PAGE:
Blue's Clues

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Blue's Clues
Blues Clues logo.svg
Created by Traci Paige Johnson
Todd Kessler
Angela Santomero
Presented by Steve Burns (1996–2002)
Donovan Patton (2002–2006)
Kevin Duala (UK version)
Composer(s) Nick Balaban
Michael Rubin
Bernard Devlin (associate composer)
Country of origin United States
Language(s) English
No. of seasons 6
No. of episodes 142 (List of episodes)
Running time 30 minutes
Production company(s) Out of the Blue Enterprises
Nick Jr. Productions
Nick Digital
Original channel Nickelodeon
Original run September 8, 1996 (1996-09-08) – August 6, 2006 (2006-08-06)
Followed by Blue's Room
Other websites
Official website

Blue's Clues is an American television series for young children. It airs on Nickelodeon's Nick Jr. block. It ran from September 8, 1996 to August 6, 2006, and has been repeated since then. On the show, Blue is a blue dog. Her owner was Steve, until 2002, when Steve went off to college. Now Steve's younger brother, Joe, owns her.

The producers got ideas from child development and early-childhood education. Innovative animation and other techniques helped their viewers learn. The show follows an animated blue-spotted dog named Blue as she plays a game with the host and the viewers.

Blue's Clues became the highest-rated show for preschoolers on American commercial television and was critical to Nickelodeon's growth. It has been called "one of the most successful, critically acclaimed, and ground-breaking preschool television series of all time".[1] A spin-off called Blue's Room premiered in 2004.

History[change | change source]

Blue's Clues was developed during difficult period for children's television. In 1990, Congress had passed the Children's Television Act. This required networks and TV stations to devote a portion of their programming to children's shows. The legislation set no guidelines or criteria for educational programs and had no provisions for enforcement. According to author Diane Tracy, "The state of children's television was pretty dismal.[2]5

Since the late 1960s, PBS was one of the few sources for children's educational television programming in the U.S., and most other U.S. children's TV shows were violent and created for the purpose of selling toys.[2]57 The Federal Communications Commission (FCC) ruled in 1997 that the commercial broadcast networks had to air educational children's programs for a minimum of three hours per week. The cable network Nickelodeon, which had been airing programs for six- to twelve-year-olds, was not legally bound by this legislation but complied with it anyway many years before the laws and regulations were passed.[2]57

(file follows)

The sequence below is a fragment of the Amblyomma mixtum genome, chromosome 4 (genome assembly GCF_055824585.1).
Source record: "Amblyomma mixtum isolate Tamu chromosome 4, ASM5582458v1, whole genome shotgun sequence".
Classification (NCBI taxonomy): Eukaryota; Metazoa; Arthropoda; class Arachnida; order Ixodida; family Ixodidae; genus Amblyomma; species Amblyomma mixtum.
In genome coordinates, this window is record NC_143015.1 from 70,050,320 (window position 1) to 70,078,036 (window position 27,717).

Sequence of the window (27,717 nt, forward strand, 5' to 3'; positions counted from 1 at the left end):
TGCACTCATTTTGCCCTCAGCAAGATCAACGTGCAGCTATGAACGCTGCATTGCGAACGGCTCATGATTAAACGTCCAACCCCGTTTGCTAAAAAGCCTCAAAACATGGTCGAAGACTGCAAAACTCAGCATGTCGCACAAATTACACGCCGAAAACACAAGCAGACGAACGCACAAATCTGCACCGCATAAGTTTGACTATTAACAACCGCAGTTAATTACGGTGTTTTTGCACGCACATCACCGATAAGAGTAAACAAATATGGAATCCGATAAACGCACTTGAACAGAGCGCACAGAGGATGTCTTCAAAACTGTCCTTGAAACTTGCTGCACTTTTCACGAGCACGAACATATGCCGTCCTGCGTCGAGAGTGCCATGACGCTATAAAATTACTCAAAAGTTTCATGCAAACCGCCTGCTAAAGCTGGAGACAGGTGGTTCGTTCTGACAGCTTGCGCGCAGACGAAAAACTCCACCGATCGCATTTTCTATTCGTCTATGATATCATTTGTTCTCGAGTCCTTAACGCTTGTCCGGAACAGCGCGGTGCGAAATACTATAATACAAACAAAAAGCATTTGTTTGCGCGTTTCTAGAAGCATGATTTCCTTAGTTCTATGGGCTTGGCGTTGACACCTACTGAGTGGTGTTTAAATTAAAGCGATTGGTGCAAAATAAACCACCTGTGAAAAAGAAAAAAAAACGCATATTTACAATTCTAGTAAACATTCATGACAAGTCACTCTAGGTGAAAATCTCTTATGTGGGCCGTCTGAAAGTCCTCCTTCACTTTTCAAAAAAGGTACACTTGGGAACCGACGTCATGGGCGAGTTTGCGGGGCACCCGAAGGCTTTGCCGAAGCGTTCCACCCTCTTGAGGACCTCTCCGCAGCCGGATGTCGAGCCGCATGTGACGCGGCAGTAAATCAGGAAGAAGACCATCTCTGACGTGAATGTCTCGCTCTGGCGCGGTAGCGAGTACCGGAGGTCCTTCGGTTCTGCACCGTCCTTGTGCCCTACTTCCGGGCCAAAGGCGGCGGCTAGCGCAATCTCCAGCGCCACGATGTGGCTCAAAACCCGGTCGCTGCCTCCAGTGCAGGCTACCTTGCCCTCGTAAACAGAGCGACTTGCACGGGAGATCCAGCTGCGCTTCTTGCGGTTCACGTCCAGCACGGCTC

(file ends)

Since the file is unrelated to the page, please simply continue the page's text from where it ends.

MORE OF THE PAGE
Based on research[change | change source]

The show's producers and creators presented material in a narrative format instead of the more traditional magazine format. They used repetition to reinforce its curriculum, and structured every episode the same way.

They used research about child development and young children's viewing habits that had been done in the thirty years since the start of Sesame Street in the U.S.[3] This revolutionized the genre by inviting their viewers' involvement. Research was part of the creative and decision-making process in the production of the show and was integrated into all aspects and stages of the creative process. Blue's Clues was the first cutout animation series for preschoolers. It looks like a storybook with primary colors and simple construction paper shapes of familiar objects with varied colors and textures.

Its home-based setting is familiar to American children, but has a look unlike other children's TV shows. A live production of Blue's Clues, which used many of the production innovations developed by the show's creators, toured the U.S. starting in 1999. As of 2002, over 2 million people had attended over 1,000 performances.

Malcolm Gladwell noted that Sesame Street appealed to both children and adults, but Blue's Clues was solely aimed at preschool children. They like stories, repetition and joining in the answers. Every episode of Blue was tested on preschool children, and the research noted how much of the time children watched the screen. The order of clues was tested. All aspects of the program could be changed if the testing suggested it would work better some other way.[4]

Success[change | change source]

By 2002, Blue's Clues had received several awards for excellence in children's programming, educational software, and licensing, and had been nominated for nine Emmy Awards. It has been syndicated in 120 countries and translated into 15 languages. Regional versions of the show featuring local hosts have been produced in other countries. It was one of the first preschool shows to incorporate American Sign Language into its content. The show's extensive use of research in its development and production process inspired several research studies that have provided evidence for its effectiveness as a learning tool.

References[change | change source]

  1. Jim Forbes (narrator) 2006. Behind the Clues: 10 Years of Blue (Part 1). (Short documentary). Nickelodeon. [1]
  2. 2.0 2.1 2.2 Tracy, Diane 2002. Blue's Clues for success: the 8 secrets behind a phenomenal business. New York: Kaplan Publishing. ISBN 0-7931-5376-X
  3. Fisch, Shalom M. & Truglio, Rosemarie T. 2001. Why children learn from Sesame Street. In "G" is for Growing: thirty years of research on children and Sesame Street. Mahweh, New Jersey: Lawrence Erlbaum Publishers, 234. ISBN 0-8058-3395-1
  4. Gladwell, Malcolm 2000. The tipping point: how little things can make a big difference. Abacus, 122–132. ISBN 0-349-11346-7